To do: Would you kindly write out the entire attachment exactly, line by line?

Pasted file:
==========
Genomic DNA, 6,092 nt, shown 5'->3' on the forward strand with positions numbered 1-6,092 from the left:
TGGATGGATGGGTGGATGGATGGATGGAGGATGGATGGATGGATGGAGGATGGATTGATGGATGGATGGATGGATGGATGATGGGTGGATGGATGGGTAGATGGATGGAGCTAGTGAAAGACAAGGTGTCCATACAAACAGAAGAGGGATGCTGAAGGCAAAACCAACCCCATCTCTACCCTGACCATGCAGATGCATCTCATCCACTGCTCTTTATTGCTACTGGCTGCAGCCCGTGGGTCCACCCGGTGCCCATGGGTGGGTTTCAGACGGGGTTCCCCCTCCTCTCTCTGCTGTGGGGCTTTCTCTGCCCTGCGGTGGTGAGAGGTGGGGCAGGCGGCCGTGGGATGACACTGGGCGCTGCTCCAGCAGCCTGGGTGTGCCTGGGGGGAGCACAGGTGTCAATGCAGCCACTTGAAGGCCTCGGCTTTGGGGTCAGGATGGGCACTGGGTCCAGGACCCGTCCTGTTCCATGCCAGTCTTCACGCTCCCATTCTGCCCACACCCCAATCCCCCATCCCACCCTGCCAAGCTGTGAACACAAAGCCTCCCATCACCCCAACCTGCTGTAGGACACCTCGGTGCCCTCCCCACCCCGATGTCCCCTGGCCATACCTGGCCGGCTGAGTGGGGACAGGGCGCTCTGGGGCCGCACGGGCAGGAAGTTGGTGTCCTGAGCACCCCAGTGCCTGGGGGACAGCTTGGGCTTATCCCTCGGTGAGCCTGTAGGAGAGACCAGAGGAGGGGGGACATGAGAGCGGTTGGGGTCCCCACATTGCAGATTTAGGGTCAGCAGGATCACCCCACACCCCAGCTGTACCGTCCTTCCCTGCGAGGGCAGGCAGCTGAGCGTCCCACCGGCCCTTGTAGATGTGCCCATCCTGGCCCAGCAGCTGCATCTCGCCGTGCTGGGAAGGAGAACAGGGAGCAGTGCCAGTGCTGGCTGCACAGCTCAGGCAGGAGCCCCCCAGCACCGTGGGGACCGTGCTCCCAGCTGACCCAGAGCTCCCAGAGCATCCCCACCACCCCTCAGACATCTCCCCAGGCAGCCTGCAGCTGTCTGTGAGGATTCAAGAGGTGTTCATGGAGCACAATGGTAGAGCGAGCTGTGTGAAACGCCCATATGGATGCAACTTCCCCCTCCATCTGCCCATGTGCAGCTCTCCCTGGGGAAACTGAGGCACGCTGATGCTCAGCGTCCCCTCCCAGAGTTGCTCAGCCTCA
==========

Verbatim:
Genomic DNA, 6,092 nt, shown 5'->3' on the forward strand with positions numbered 1-6,092 from the left:
TGGATGGATGGGTGGATGGATGGATGGAGGATGGATGGATGGATGGAGGATGGATTGATGGATGGATGGATGGATGGATGATGGGTGGATGGATGGGTAGATGGATGGAGCTAGTGAAAGACAAGGTGTCCATACAAACAGAAGAGGGATGCTGAAGGCAAAACCAACCCCATCTCTACCCTGACCATGCAGATGCATCTCATCCACTGCTCTTTATTGCTACTGGCTGCAGCCCGTGGGTCCACCCGGTGCCCATGGGTGGGTTTCAGACGGGGTTCCCCCTCCTCTCTCTGCTGTGGGGCTTTCTCTGCCCTGCGGTGGTGAGAGGTGGGGCAGGCGGCCGTGGGATGACACTGGGCGCTGCTCCAGCAGCCTGGGTGTGCCTGGGGGGAGCACAGGTGTCAATGCAGCCACTTGAAGGCCTCGGCTTTGGGGTCAGGATGGGCACTGGGTCCAGGACCCGTCCTGTTCCATGCCAGTCTTCACGCTCCCATTCTGCCCACACCCCAATCCCCCATCCCACCCTGCCAAGCTGTGAACACAAAGCCTCCCATCACCCCAACCTGCTGTAGGACACCTCGGTGCCCTCCCCACCCCGATGTCCCCTGGCCATACCTGGCCGGCTGAGTGGGGACAGGGCGCTCTGGGGCCGCACGGGCAGGAAGTTGGTGTCCTGAGCACCCCAGTGCCTGGGGGACAGCTTGGGCTTATCCCTCGGTGAGCCTGTAGGAGAGACCAGAGGAGGGGGGACATGAGAGCGGTTGGGGTCCCCACATTGCAGATTTAGGGTCAGCAGGATCACCCCACACCCCAGCTGTACCGTCCTTCCCTGCGAGGGCAGGCAGCTGAGCGTCCCACCGGCCCTTGTAGATGTGCCCATCCTGGCCCAGCAGCTGCATCTCGCCGTGCTGGGAAGGAGAACAGGGAGCAGTGCCAGTGCTGGCTGCACAGCTCAGGCAGGAGCCCCCCAGCACCGTGGGGACCGTGCTCCCAGCTGACCCAGAGCTCCCAGAGCATCCCCACCACCCCTCAGACATCTCCCCAGGCAGCCTGCAGCTGTCTGTGAGGATTCAAGAGGTGTTCATGGAGCACAATGGTAGAGCGAGCTGTGTGAAACGCCCATATGGATGCAACTTCCCCCTCCATCTGCCCATGTGCAGCTCTCCCTGGGGAAACTGAGGCACGCTGATGCTCAGCGTCCCCTCCCAGAGTTGCTCAGCCTCA